With ongoing issues like higher interest rates and low inventory levels, the real estate recovery story is facing several headwinds. And last month, pending home sales retreated from six-year highs.
The Pending Home Sales Index, a forward-looking indicator based on contract signings, dropped 0.4 percent to 110.9 in June, compared to a downwardly revised 111.3 in May, according to the National Association of Realtors. The pace in May was the strongest since December 2006, when the index hit 112.8.
Compared to last year, the index is 10.9 percent higher. Pending sales have now been above year-ago levels for 26 consecutive months. An index reading of 100 equals the average level of contract signings during 2001.
Lawrence Yun, the National Association of Realtors’s chief economist, believes affordability is on the decline. He said in a press release: “Mortgage interest rates began to rise in May, taking some of the momentum out of contract activity in June. The persistent lack of inventory also is contributing to lower contract signings.”
Between the beginning of May and the end of June, the average interest rate for a 30-year fixed-rate mortgage surged from 3.59 percent to 4.68 percent — the highest level since July 2011, according to the Mortgage Bankers Association.
Yun continued: “There are some homebuyers who sign contracts with strong lender commitment letters, but have floating mortgage interest rates. Those rates can be locked as late as 10 to 14 days before closing, so some homebuyers may change their minds if the rate rises too much, which apparently happened with some sales scheduled to close in June. Closed sales may edge down a bit in the months ahead, but they’ll stay above year-ago levels.”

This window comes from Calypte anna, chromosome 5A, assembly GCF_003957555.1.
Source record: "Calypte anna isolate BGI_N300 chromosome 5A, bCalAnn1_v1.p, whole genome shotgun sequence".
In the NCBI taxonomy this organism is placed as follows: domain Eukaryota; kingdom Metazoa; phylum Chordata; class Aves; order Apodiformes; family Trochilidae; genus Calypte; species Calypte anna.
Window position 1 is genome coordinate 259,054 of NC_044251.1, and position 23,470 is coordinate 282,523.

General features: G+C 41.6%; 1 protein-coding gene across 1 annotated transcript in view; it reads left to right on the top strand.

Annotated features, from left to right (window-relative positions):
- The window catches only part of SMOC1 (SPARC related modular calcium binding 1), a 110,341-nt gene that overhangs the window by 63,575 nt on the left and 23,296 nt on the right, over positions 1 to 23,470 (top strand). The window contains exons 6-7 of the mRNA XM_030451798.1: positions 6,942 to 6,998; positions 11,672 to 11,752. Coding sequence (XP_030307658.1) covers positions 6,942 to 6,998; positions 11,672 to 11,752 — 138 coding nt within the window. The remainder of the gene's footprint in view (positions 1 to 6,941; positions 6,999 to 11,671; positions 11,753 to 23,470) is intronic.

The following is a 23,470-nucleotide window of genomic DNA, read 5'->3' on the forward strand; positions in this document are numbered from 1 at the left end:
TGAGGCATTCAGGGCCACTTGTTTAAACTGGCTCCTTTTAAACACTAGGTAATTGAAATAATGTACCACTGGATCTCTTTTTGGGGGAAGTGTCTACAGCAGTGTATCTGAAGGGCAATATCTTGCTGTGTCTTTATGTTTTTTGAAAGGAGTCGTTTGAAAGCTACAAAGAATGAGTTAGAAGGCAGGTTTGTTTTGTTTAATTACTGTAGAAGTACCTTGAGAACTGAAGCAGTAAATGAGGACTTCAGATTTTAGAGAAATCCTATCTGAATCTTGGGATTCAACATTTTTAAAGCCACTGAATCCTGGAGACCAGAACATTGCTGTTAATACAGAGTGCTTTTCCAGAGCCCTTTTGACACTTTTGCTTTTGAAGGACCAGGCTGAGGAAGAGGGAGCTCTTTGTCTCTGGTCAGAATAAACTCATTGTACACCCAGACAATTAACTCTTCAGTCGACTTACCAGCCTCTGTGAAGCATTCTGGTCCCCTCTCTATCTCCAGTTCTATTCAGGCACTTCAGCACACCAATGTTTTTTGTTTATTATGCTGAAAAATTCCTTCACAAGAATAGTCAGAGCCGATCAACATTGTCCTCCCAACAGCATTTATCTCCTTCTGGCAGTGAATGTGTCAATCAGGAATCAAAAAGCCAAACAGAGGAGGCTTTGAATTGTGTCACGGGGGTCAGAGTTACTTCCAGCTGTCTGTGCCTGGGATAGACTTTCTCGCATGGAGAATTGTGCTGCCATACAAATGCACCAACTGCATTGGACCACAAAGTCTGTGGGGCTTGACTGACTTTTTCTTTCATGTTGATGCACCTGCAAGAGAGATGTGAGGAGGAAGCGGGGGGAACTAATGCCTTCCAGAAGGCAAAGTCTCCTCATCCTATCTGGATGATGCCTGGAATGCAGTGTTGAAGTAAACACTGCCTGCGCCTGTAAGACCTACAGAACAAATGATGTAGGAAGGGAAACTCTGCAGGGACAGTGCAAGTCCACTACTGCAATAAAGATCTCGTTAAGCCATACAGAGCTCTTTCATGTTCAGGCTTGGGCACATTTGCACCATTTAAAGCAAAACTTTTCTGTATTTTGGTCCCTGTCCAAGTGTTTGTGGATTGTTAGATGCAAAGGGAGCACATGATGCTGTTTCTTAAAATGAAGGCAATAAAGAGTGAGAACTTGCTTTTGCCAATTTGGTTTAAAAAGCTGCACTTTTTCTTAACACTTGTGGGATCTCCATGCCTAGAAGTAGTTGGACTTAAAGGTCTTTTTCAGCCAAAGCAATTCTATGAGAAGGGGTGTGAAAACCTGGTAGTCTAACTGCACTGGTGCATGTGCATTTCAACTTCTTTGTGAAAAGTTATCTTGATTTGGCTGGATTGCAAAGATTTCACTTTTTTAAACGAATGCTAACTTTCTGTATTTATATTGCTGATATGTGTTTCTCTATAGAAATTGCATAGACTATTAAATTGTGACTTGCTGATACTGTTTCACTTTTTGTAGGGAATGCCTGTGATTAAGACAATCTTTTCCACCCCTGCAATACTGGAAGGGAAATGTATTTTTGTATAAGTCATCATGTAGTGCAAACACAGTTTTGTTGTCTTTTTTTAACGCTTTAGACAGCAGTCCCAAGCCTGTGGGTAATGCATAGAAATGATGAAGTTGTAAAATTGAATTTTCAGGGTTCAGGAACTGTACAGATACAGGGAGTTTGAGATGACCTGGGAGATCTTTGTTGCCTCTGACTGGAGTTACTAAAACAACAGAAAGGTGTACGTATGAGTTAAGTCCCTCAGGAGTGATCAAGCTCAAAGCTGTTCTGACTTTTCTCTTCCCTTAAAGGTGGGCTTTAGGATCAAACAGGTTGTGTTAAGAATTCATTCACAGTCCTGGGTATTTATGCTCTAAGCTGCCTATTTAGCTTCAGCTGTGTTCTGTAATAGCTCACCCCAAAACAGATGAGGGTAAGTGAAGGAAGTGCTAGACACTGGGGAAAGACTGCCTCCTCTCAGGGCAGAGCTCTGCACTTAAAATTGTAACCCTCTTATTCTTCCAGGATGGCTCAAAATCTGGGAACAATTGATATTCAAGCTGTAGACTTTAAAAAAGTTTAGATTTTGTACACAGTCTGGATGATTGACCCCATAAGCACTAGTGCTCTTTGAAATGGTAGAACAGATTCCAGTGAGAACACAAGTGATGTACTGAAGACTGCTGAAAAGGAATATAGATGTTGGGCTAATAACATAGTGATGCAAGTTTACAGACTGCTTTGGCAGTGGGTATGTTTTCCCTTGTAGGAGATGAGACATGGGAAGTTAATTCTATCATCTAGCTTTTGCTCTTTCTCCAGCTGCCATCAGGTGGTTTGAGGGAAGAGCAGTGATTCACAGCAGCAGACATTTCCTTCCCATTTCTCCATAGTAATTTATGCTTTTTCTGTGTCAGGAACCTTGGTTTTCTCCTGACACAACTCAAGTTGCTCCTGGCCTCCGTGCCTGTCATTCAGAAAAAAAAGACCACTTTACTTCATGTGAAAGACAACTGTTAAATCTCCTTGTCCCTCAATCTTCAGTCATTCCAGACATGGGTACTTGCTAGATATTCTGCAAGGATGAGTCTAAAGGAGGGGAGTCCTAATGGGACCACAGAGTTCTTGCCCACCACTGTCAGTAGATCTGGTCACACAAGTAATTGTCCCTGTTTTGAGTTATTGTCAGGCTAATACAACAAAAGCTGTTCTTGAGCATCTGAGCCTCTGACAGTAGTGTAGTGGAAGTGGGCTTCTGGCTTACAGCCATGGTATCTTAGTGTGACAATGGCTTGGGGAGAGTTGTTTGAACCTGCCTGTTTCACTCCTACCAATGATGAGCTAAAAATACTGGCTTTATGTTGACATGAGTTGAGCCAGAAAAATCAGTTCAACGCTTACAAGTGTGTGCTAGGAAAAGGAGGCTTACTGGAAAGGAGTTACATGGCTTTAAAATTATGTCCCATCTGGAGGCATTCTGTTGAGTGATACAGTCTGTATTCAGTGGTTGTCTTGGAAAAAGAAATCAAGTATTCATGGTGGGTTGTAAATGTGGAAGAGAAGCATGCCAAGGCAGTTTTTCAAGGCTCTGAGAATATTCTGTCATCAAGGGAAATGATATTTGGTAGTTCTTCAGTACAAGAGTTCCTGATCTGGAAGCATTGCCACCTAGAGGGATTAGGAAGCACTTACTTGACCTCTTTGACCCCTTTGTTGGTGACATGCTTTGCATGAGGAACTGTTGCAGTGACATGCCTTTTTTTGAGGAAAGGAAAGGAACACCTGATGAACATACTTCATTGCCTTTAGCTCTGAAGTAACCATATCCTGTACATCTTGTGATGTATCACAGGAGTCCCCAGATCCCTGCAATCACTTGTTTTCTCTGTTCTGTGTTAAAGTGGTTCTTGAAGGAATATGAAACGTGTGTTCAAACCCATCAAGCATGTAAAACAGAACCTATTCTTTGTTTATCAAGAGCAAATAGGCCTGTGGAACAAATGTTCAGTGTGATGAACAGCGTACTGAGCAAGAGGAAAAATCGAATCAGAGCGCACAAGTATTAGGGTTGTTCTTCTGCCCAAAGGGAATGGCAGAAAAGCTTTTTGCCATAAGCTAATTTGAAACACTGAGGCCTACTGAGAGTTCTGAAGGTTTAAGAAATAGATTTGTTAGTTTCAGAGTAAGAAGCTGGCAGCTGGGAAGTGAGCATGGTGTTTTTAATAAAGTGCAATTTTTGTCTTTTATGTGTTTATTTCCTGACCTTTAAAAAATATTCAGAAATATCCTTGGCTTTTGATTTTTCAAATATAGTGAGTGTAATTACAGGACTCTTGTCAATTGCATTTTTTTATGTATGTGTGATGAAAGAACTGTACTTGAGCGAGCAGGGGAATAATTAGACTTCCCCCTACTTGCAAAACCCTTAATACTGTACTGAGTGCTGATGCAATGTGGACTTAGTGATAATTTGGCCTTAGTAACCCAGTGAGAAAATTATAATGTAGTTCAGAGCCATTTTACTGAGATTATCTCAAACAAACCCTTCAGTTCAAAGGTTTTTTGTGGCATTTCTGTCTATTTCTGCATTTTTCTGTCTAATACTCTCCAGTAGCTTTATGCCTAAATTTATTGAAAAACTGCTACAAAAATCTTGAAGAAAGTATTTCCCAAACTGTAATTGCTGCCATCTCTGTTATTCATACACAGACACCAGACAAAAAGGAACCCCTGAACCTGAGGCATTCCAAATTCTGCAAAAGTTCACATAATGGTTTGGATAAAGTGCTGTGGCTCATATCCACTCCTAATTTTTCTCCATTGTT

Overall, the Pending Home Sales Index was mostly flat or lower across major regions of the country. The index was unchanged at 87.2 in the Northeast but is 12.2 percent above year-ago levels. In the Midwest, the index declined 1 percent to 114.3 in June. Sales in the South fell 2.1 percent to 118.3, while the West region posted a gain of 3.3 percent.
Existing-home sales are expected to increase 8.5 percent to 9 percent this year to approximately 5.07 million sales this year — the highest in seven years. The National Association of Realtors expects the national median existing-home price to gain about 10 percent to reach $195,000 in 2013, in what would be the strongest increase since 2005. Earlier this year, the organization estimated a price increase of 8 percent.
In morning trading, housing-related stocks, like Home Depot (NYSE:HD) and Lowe’s (NYSE:LOW), traded flat. Meanwhile, home builders PulteGroup (NYSE:PHM) and D.R. Horton (NYSE:DHI) jumped 1.4 percent and 3.2 percent, respectively.
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